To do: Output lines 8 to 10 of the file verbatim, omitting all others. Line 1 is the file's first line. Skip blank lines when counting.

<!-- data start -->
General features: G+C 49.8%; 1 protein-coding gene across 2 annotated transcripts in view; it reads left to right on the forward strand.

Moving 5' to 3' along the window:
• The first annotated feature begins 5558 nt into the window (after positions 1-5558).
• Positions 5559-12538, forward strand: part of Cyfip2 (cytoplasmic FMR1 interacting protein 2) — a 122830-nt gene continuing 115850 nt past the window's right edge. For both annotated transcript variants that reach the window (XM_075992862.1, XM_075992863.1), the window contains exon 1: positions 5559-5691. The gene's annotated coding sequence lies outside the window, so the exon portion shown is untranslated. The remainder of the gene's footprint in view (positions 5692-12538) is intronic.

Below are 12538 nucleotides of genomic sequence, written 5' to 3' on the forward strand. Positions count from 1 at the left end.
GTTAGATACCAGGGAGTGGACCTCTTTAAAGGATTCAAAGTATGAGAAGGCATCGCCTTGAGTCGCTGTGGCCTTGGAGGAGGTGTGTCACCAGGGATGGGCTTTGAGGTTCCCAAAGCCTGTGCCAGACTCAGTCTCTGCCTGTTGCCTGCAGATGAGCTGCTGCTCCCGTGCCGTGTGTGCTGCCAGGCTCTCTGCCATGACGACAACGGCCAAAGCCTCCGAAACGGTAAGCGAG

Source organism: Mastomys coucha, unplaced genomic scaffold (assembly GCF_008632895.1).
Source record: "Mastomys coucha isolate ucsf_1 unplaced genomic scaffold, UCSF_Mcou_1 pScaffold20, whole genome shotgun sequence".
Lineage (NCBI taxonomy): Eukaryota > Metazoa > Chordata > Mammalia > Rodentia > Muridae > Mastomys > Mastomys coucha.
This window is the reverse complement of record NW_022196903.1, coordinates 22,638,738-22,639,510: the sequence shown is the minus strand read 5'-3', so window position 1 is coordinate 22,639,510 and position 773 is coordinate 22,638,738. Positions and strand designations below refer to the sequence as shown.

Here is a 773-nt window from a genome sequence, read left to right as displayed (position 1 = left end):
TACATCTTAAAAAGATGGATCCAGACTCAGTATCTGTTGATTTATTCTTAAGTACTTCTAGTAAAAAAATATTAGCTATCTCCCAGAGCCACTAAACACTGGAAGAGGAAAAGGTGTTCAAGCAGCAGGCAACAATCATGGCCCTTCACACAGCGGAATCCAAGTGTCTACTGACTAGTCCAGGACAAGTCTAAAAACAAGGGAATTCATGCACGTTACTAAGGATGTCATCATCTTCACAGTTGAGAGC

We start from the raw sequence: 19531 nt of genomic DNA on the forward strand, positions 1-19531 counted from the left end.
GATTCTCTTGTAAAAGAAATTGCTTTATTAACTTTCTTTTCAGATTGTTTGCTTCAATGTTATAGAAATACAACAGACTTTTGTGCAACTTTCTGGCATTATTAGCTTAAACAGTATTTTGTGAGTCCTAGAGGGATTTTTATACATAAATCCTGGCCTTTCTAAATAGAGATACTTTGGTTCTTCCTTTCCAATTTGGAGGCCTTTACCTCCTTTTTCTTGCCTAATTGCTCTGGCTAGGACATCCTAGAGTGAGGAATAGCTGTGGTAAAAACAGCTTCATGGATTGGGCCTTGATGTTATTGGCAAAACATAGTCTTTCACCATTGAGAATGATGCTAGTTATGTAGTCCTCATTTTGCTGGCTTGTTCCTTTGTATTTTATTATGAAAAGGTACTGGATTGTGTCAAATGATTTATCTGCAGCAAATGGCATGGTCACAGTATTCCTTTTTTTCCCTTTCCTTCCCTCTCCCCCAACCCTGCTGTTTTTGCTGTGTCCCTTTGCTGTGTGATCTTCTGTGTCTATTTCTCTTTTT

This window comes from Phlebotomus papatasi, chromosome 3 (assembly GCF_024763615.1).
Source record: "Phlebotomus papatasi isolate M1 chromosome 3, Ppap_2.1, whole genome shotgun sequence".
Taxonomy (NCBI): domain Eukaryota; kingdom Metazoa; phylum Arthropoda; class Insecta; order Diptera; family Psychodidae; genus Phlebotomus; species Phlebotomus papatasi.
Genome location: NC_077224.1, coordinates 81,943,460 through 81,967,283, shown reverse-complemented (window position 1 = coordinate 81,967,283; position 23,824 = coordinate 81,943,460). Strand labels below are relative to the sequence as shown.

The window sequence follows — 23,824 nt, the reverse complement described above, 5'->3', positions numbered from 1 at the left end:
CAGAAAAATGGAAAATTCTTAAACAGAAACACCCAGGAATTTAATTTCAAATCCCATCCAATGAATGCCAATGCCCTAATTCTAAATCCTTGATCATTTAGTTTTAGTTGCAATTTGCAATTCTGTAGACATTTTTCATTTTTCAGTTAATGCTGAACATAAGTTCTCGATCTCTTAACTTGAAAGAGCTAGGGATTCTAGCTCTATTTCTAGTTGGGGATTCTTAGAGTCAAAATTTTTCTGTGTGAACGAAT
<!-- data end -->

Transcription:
Source record: "Mastomys coucha isolate ucsf_1 unplaced genomic scaffold, UCSF_Mcou_1 pScaffold20, whole genome shotgun sequence".
Lineage (NCBI taxonomy): Eukaryota > Metazoa > Chordata > Mammalia > Rodentia > Muridae > Mastomys > Mastomys coucha.
This window is the reverse complement of record NW_022196903.1, coordinates 22,638,738-22,639,510: the sequence shown is the minus strand read 5'-3', so window position 1 is coordinate 22,639,510 and position 773 is coordinate 22,638,738. Positions and strand designations below refer to the sequence as shown.